The chapel housed the Duke’s collection of sacred relics (bodily remains of saints), and therefore, was the spiritual center of his residence. Relics, considered even more valuable than gold or precious stones, were extremely sacred and considered among the most valuable of a ruler’s possessions.
The Treasury (Schatzkammer) within the Residenz is a must visit. What I found particularly fascinating is a statuette of St. George – presiding saint of the house of Wittelsbach – slaying a dragon. Inlaid with precious gems, and detailed filigree, this was a fascinating piece. At this point, the battery of my phone ran out. So, I have no personal photos of the Treasury to share. However, you can see some of the precious art work housed in the Treasury at the official website here.
Outside The Residence are statues of four bronze lions. The lion is an ubiquitous motif across Bavaria and Munich,and was used in the Wittelsbach flag in the 12-13th century. rulers. The statues, nearly 400 years old, are almost entirely covered in patina (bronze tarnish), except the muzzle at the base of the shield, which is still shiny. That’s because tourists and locals rub it when they pass for luck!
Having visited several magnificent royal residences in our trip through Central-East Europe, including Herrenchiemsee, the Habsburg residences in Vienna and the Prague Castle, I can now say that the Munich Residence was, by far, the best.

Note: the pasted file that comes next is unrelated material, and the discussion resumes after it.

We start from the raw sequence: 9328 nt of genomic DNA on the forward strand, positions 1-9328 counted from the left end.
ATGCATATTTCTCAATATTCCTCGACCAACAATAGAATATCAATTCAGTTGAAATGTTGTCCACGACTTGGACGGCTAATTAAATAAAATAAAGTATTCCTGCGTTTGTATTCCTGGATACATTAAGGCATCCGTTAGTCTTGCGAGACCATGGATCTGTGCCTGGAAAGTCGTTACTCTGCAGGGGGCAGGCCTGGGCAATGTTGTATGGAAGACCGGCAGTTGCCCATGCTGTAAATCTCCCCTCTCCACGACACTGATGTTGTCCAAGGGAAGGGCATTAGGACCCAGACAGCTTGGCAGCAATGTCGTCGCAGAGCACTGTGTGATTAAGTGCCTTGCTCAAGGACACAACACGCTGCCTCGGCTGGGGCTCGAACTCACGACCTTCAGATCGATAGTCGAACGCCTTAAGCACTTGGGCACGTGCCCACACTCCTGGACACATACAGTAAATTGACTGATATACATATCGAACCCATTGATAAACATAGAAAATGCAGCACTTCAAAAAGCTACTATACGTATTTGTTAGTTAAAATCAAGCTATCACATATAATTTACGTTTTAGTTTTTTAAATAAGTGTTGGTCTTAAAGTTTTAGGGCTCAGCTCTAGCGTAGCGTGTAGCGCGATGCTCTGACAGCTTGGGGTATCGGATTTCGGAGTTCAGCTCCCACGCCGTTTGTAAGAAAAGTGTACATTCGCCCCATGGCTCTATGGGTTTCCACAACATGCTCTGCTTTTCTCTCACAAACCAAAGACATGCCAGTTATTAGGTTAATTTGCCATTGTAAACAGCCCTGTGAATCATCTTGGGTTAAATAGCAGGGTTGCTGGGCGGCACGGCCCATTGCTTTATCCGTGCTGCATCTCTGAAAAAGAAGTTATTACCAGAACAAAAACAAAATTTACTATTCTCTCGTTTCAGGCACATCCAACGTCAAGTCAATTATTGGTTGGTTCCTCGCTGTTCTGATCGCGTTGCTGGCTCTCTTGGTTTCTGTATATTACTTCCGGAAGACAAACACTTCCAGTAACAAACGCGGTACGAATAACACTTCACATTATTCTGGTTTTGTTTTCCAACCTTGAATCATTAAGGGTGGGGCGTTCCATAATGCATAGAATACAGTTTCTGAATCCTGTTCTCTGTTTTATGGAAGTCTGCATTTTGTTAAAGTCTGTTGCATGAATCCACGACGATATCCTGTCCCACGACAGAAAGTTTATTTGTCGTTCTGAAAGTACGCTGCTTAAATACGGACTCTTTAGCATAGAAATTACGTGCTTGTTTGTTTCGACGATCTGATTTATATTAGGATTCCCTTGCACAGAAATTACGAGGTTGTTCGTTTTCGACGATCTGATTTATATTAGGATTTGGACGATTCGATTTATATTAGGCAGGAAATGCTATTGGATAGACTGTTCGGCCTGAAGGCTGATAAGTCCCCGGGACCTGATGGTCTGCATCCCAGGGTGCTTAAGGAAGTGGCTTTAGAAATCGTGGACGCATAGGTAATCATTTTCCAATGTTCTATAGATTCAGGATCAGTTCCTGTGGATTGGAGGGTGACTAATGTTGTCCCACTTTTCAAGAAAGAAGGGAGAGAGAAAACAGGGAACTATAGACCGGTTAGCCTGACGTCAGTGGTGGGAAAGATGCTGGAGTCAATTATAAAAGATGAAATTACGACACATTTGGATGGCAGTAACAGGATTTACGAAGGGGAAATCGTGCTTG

Here is why: it was the largest collection of royal lifestyle all under one complex; spanning several generations and hence, multiple Renaissance architectural styles. You could track how tastes and lifestyle changed over time as the Bavarian rulers went from Duke, to Elector to King. The Munich Residence was more tourist-friendly. Compared to the Viennese royal complexes, where fewer rooms were open to tourists, and, when open, were heavily cordoned with the exhibits placed so far away that you had to squint, and you got nearly swept off every couple of minutes by the deluge of a guided-tour group cramming into the limited available space; in Munich, it was not only possible to access more rooms but also to get close to the exhibits. There were fewer guided-tour groups because their self guided audio tour was excellent and there was simply more area to spread out. Photography was allowed without the use of flash. As a tourist on a tight timeline, I am glad I did not skimp on this one!